“Hunter has a truly outstanding teaching record at U-M as evidenced by his stellar teaching reviews in both large- and small-enrollment courses and his assiduous mentorship of students. He came to us with a similarly outstanding record in teaching from the University of Georgia.” Hunter’s main teaching in EEB has been in Introductory Biology where his performance is “nothing short of astonishing” for any large introductory course and particularly so for ecology and evolutionary biology, given the number of pre-meds in class. Part of this is undoubtedly his extraordinary sense of responsibility to his students. We have gathered a number of letters from undergraduates who took Biology 171 with him and these speak passionately about their enthusiasm for Professor Hunter and how he has changed their attitudes and interest in biology generally and specifically for ecology and evolutionary biology.”
In addition to the large-enrollment introductory courses, Hunter has taught two advanced 400-level courses: EEB 476 (Ecosystem Ecology) and EEB 472 (Plant-Animal Interactions), a course pioneered by the late Professor Beverly Rathcke.
Hunter is a dedicated research mentor to undergraduate and graduate students. Since coming to U-M, he has mentored 42 undergraduates and 16 graduate students. “He is a close and concerned advisor for them and thinks extremely carefully about the development of each of their careers. His mentorship impact is extraordinary.”
Regarding service, Hunter is legendary for being one of the most responsible and responsive members of the EEB department. He has served with thoughtfulness and thoroughness on the EEB Executive Committee. He served brilliantly as acting chair while then-chair Professor Deborah Goldberg was on sabbatical for a semester in 2012.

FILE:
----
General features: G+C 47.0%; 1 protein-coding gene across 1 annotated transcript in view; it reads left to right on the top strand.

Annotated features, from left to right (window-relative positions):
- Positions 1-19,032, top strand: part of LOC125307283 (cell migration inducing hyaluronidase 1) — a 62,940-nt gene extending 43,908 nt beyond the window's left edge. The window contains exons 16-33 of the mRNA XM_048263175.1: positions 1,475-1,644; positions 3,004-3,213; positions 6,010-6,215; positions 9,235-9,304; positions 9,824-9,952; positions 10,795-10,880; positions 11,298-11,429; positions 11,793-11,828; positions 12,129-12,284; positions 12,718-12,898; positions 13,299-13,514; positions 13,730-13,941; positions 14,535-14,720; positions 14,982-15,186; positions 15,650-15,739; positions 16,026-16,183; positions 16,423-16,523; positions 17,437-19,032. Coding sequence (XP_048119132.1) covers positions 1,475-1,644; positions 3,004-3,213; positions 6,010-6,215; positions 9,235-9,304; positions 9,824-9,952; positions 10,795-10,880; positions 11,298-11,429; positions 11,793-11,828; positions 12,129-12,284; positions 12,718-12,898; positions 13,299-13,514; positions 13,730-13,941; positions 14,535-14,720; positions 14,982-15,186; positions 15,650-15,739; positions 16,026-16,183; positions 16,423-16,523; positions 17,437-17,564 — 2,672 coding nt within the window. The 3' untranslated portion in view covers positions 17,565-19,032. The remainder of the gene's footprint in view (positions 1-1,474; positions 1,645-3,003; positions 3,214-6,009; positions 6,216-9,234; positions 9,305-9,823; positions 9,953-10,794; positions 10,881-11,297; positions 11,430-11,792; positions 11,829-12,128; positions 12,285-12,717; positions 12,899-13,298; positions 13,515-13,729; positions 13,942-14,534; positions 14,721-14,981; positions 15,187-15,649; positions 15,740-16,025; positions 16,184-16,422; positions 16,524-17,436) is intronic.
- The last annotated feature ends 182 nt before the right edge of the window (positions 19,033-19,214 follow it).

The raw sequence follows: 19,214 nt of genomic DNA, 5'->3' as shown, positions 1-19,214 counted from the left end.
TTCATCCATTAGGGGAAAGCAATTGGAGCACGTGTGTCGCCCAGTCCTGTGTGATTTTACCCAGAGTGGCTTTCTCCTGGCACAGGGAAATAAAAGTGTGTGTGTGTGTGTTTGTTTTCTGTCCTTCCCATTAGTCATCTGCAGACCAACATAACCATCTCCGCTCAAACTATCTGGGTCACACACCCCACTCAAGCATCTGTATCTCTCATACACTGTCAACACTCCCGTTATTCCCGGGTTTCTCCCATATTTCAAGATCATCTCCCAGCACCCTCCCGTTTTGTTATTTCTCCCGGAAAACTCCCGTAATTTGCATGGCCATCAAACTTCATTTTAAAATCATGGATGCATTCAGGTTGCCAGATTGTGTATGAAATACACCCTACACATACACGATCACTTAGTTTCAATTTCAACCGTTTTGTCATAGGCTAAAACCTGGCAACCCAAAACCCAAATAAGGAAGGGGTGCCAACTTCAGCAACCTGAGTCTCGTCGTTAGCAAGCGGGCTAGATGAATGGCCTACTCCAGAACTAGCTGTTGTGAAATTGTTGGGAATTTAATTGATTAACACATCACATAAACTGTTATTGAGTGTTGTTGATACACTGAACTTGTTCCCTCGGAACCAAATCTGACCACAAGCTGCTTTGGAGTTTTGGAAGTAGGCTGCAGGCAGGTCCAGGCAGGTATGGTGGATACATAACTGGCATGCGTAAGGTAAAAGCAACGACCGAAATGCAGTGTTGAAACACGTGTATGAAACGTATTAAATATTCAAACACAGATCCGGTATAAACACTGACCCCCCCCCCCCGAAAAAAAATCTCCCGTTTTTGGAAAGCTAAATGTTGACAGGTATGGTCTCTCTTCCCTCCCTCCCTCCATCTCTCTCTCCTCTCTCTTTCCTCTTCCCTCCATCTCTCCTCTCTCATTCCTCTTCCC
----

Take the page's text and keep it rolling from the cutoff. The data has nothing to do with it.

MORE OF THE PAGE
Outside of the department, he current serves on the Rackham Graduate School MORE Committee (Mentoring Others Results in Excellence). He also served on the U-M Comprehensive Studies Program’s Review Task Force. The CSP aims to support and retain a diverse undergraduate student body at U-M.
“What makes him stand out is his extraordinary leadership role in diversifying our graduate student body (and, eventually, our discipline),” Ó Foighil said. Hunter was the founding director of the Frontier’s Master’s Program in EEB at U-M. This program has been a major reason behind EEB’s success in raising the proportion of minorities in the department’s graduate student body to nearly 30 percent.
Hunter directed Frontier’s from the first cohort entering in 2008 through the 2011- 2012 academic year. During those years he managed every aspect of the program. The success of the Frontiers program inspired Rackham’s successful proposal to NSF’s bridges to the baccalaureate program to expand the model to several other STEM departments in LSA.
In addition to being a professor of ecology and evolutionary biology, Hunter is a professor in the School of Natural Resources and Environment. Newly appointed Distinguished University Professors deliver an inaugural lecture during the first year of appointment.
Compiled by Gail Kuhnlein